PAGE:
Being a Woman in Computer Science – A Cautionary Tale, Part 2 of 3, Working in the Field

Approximate Reading Time: 5 minutes

 This is a continuation of yesterday’s post. It picks up where the other left off, at the end of my student days.

I defended my Master’s Thesis and just continued on where I was.1983-078

My thesis examined the introductory CS curriculum in an effort to define what it was and identify tools that could be used to help teach that. Even though I designed a built a number of the tools I proposed, I still got flack for doing a thesis that wasn’t hard-core CS. My supervisor quit the university half-way through my studies and so I had to switch. I ended up with a pretty tough committee for my defense – my new supervisor was also the department head and wanted to make sure there would be no question about my earning my degree. I guess in retrospect, I have to wonder if I had had the same level of scrutiny if I had been a guy. I know for a fact that there were a number of mediocre theses that got accepted around that time.

It was a great time to be in CS and I’d had several job offers before I graduated. I wasn’t even looking. Companies would come to us to recruit. In the end I took a position as an instructor in the very same department where I had just graduated. Calgary was my home, and I had loved my student years so much, I really didn’t want them to end. Plus, I had discovered that I was a pretty good teacher and I liked teaching.

Then I got Pregnant.

While some of the faculty continued to treat me as they always had, a number of them simply assumed that getting pregnant meant the end of my computer science career. It was odd for anyone to ask me about my plans. It bothered me at the time, but starting my family was more exciting than stressing about the attitudes of my colleagues.

I became a Part-Time Sessional

I took a year off with each of my children. Because I was a sessional, that meant I got NO benefits. I wasn’t even eligible for unemployment insurance.

I did do some consulting along the way. I remember one consulting gig where I mostly worked after regular business hours so I could bring my then 5-month old son with me. I have fond memories of sitting at a workstation with my baby beside me, and of trying to type while breast-feeding. The place I consulted for never complained – in fact they continued to hire me on and off for many years.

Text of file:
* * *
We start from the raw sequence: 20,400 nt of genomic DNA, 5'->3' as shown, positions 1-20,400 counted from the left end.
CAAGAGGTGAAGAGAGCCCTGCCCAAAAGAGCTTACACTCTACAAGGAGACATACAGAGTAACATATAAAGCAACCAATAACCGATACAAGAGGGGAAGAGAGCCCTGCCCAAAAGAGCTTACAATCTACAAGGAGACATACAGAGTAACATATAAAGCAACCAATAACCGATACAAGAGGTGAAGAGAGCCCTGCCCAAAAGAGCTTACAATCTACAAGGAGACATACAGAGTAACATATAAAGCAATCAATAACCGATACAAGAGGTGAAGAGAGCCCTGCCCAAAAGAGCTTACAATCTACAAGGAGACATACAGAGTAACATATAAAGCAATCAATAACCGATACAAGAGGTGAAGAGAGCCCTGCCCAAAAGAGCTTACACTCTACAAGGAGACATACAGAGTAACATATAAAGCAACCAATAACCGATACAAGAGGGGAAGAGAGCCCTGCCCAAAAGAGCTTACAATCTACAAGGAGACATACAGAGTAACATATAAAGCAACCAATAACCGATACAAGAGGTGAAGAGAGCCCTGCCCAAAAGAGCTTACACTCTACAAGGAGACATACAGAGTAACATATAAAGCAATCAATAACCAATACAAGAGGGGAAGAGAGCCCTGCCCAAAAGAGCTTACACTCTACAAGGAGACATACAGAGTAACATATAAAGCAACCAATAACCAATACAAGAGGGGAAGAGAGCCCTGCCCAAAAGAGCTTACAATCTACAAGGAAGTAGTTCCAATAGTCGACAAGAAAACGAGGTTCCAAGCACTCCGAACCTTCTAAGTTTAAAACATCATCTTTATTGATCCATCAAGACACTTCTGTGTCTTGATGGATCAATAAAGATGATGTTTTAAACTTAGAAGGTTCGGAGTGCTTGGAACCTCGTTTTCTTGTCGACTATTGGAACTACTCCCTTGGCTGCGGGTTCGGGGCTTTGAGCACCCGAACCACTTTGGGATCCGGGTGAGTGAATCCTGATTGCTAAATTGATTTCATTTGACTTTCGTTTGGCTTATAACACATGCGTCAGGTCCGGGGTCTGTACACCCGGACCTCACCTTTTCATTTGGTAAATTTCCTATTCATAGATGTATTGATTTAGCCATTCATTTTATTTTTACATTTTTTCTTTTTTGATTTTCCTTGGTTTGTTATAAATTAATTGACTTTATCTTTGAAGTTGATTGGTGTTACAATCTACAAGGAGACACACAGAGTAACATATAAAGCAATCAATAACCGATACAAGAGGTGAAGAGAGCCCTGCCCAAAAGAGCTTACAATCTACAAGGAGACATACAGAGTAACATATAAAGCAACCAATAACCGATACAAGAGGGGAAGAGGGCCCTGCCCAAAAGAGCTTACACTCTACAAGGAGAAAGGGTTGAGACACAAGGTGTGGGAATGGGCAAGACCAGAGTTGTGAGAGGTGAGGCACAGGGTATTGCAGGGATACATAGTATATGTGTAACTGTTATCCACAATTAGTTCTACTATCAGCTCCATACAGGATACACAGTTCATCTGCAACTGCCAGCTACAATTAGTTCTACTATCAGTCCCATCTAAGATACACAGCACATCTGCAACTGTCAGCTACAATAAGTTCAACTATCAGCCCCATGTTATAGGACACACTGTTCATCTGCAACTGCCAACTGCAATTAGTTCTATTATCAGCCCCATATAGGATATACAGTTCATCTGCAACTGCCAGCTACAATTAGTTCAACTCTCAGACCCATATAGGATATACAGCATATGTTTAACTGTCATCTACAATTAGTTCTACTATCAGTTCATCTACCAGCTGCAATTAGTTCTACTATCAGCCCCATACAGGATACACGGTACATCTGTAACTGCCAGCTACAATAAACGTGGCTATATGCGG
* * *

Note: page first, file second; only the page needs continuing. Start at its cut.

From the time my first child was born in 1984 to the time my youngest was four, I only ever worked part-time. It was a decision my husband and I BOTH made because we felt it was important to raise our children rather than to let some daycare do it. I realize that some people have no choice but to work, but as far as I’m concerned, if you have a choice, and you decide to leave your children in someone else’s care for 80% of their childhood then you are not doing right by your kids. I know this is an unpopular position to take these days, but children are far too important to let strangers have more influence on them than you do. Leaving them with family members is different. I fully realized what that would mean to my career, but that is the price of having a family. You can’t have it both ways. We decided I would be the one to stay home primarily because I had less earning power. It was in large part an economic decision.

Eventually, I started to teach full-time again.

1998-005_wmAlthough I began to work full-time again in 1998, my department head was considerate enough to make sure that I only had classes two or three days a week. That meant I could work from home the other days. My older two children were in school full-time, but my youngest wasn’t in school yet. My and my husband’s schedules (he’s an academic too) meant that our youngest would only be in daycare three days a week. The academic schedules and responsibilities were very important to our being able to spend time with our children. I know many people like to talk about “quality time” with children. “Quality time” is a lie. When it comes to children, they need TIME. Lots of time. I’m not sure we would have had this option if we had had full-time ‘regular’ jobs.